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NEWS
March 23, 2013
Harry Alford's March 7 commentary, "Anti-fracking legislation is premature," had me scratching my head. It completely ignored the serious and documented environmental and climate issues caused by hydraulic fracturing, the very issues the bill would address. Instead, Mr. Alford, president of the National Black Chamber of Commerce, touts the economic benefits of fracking for Maryland and for the U.S. as a whole. He even hints that this bill, designed to protect Maryland from unsafe fracking, could lead to "interfering with the shale gas boom elsewhere.
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BUSINESS
By Kevin Rector, The Baltimore Sun | June 12, 2014
A Houston-based company asked Maryland for a permit to ship millions of gallons of crude oil through its South Baltimore marine terminal as the nation's oil industry surges. Another company in the Fairfield industrial area began moving crude oil in recent years from tank cars hauled by locomotives onto barges for shipment to refineries or asphalt plants. While the boom in U.S. crude oil production is helping to reduce the nation's dependence on imports, the rapidly expanding domestic transport of crude by rail and barge is raising concerns after several derailments and explosions and a barge accident that spilled crude into the Mississippi River.
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NEWS
By Casey Bukro and Casey Bukro,Chicago Tribune | September 1, 1991
ARCTIC NATIONAL WILDLIFE REFUGE, Alaska -- Bracing himself against the cool breezes sweeping off the Arctic Ocean, Dave Hite holds up a piece of dark brown rock as if it were an omen."
NEWS
February 12, 2014
I'm so glad the Obama administration is developing support mechanisms to help the livestock industry adjust to the impacts of climate change ("U.S. sets up 10 'climate hubs' to assist farmers, ranchers," Feb 6). Since the industry is among the largest sources of greenhouse gases, it's only appropriate the government establish a support program to help them with their addiction, right? Next, shall we also establish a burn healing center for arsonists? How about a road rash support group for dirt bike gangs?
NEWS
By NEW YORK TIMES NEWS SERVICE | June 13, 1998
MONTEREY, Calif. -- President Clinton, navigating a middle course between environmentalists and oil companies, announced yesterday a 10-year extension of the current moratorium on oil drilling off virtually all American ocean coastlines.Clinton also placed several existing marine sanctuaries permanently off-limits to oil exploration. The areas include the Channel Islands and Monterey Bay sanctuaries in California, the Florida Keys, Gray's Reef in Georgia and the Olympic Coast sanctuary off Washington state.
BUSINESS
By New York Times News Service | July 19, 1992
The latest statistics on the American oil industry make it sound as though the oil patch has discovered time travel. Oil imports are at their highest levels since 1978 and domestic production has fallen to where it was back in 1961, the American Petroleum Institute said last week.And the number of oil and gas drilling rigs at work in the country recently hit a low not seen since records began to be kept 50 years ago.As for the future of the U.S.-based oil industry, it appears to be somewhere abroad, where companies are drilling with a vengeance.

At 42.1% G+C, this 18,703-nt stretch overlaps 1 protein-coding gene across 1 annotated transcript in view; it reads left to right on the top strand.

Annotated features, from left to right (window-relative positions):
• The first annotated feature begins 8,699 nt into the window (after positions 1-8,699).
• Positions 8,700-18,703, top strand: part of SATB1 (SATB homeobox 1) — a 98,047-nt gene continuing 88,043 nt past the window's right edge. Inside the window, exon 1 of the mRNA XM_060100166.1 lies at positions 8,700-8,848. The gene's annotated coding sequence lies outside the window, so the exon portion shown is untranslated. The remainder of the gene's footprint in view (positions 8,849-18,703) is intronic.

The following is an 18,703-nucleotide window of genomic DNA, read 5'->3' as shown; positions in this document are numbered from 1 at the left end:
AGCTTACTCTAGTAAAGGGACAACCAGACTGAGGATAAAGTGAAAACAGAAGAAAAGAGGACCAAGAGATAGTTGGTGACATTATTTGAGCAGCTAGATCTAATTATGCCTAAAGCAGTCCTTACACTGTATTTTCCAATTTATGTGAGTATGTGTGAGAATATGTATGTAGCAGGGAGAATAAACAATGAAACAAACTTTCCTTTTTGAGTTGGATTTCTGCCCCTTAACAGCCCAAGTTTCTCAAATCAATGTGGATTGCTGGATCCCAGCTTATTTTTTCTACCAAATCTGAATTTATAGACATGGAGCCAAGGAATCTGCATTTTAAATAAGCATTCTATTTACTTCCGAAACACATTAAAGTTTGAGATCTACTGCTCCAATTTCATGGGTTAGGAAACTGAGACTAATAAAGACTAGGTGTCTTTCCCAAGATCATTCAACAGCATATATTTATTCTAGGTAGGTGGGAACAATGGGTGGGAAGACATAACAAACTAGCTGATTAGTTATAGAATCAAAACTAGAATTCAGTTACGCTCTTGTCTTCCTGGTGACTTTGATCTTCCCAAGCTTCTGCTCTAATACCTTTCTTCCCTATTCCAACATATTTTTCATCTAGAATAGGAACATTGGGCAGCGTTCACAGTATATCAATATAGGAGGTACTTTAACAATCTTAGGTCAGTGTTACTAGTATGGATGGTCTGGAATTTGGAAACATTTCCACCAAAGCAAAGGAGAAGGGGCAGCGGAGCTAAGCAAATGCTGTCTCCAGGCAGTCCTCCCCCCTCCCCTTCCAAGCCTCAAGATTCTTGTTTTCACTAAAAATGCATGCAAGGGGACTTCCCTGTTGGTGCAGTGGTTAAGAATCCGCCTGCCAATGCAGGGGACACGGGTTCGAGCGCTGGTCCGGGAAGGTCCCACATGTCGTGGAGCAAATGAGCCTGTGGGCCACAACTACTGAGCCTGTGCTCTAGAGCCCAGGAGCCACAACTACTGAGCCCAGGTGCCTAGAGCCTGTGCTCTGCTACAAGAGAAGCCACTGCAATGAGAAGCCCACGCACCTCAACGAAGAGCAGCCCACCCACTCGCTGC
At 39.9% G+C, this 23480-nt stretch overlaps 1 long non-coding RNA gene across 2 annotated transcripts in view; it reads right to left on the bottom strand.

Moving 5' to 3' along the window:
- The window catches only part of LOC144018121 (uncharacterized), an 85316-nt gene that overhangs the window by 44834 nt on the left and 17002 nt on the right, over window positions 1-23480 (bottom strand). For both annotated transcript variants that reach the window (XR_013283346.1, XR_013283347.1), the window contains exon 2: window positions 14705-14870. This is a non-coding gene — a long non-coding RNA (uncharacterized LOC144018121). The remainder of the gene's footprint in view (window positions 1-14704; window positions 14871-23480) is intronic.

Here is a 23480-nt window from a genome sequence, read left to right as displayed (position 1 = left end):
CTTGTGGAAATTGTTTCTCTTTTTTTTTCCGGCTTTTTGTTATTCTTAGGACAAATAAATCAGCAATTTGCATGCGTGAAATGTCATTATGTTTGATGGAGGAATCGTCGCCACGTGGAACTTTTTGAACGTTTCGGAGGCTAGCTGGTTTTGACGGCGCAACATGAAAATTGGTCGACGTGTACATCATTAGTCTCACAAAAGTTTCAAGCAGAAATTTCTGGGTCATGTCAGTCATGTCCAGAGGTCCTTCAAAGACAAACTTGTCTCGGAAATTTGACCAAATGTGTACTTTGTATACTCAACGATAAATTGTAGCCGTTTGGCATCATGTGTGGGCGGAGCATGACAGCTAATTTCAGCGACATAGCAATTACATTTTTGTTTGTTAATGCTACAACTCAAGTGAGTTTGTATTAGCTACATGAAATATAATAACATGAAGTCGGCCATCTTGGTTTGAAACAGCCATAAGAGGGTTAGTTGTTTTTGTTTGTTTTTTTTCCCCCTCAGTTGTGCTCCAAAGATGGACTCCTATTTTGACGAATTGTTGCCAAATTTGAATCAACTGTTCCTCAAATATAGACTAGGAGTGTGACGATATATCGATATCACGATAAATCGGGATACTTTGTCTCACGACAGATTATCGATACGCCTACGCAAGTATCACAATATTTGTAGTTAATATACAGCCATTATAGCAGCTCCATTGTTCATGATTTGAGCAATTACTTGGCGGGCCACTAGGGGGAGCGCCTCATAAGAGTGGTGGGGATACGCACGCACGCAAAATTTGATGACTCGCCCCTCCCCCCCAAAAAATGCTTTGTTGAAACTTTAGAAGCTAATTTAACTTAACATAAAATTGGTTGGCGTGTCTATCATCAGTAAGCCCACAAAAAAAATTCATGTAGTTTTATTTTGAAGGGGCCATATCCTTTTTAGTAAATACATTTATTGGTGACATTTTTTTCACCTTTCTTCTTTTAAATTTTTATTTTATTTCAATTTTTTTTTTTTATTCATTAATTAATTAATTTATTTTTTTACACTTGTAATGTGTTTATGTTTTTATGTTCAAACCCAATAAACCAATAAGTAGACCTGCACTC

BUSINESS
By COX NEWS SERVICE | May 12, 2006
Making money is supposed to be a foundation of American capitalism, and it's crucial to keeping investors happy. But U.S. oil companies are finding that record profits haven't helped their image, not with consumers angry about higher gas prices and politicians searching for short-term cures. Oil businesses are trying to explain why their profits aren't a bad thing. The price of mangling that message could be steep: Some in Congress are discussing added regulations as well as a windfall profits tax that the industry fears could send it into a skid.
FEATURES
By Timothy B. Wheeler, The Baltimore Sun | April 25, 2012
The Obama administration's latest move to permit testing for oil and gas off Maryland and other Atlantic coast states is drawing flak from both environmentalists and the oil industry. Speaking at a lightly attended public hearing Wednesday afternoon in Annapolis, some residents said they feared the testing might hurt whales and dolphins, disrupt fishing and damage tourism. They also warned that the risks of a spill were too great to warrant even looking for oil. "Avoiding activities that will harm or kill any more marine mammals is significantly more important to me than succumbing to today's frenzied pressures to reduce gasoline prices by a mere 3 cents [er gallon]
BUSINESS
By Andrew Leckey and Andrew Leckey,Tribune Media Services | February 4, 2007
I am a shareholder in BP PLC who is concerned about the company's prospects, especially with its leadership issues. - K.L., via the Internet The giant oil company, formed by the merger of British Petroleum Co. and Amoco Corp. in 1998, has set the bar high with production growth targets that exceed those of its competitors. It has an impressive portfolio of deep-water oil and gas projects and in liquefied natural gas, while its chemical operations are especially strong in Asia. A consistent performer, it hasn't had an unprofitable year in the past decade, and its disclosure of financial information has been admirable.
NEWS
By NEW YORK TIMES NEWS SERVICE | July 31, 2003
VIENNA, Austria - Iraqi and U.S. officials said yesterday that they had agreed on a $1.6 billion plan to rehabilitate Iraq's oil industry over eight months. The plan would be the first step to overhauling an industry eroded by 12 years of United Nations sanctions and the past five months of war and looting, according to Iraqi and U.S. officials and industry analysts. "The rehabilitation plan is not to increase production but to take it back to previous levels," said Shamkhi al-Faraj, head of the Iraqi Oil Ministry's economics department.
NEWS
January 28, 2014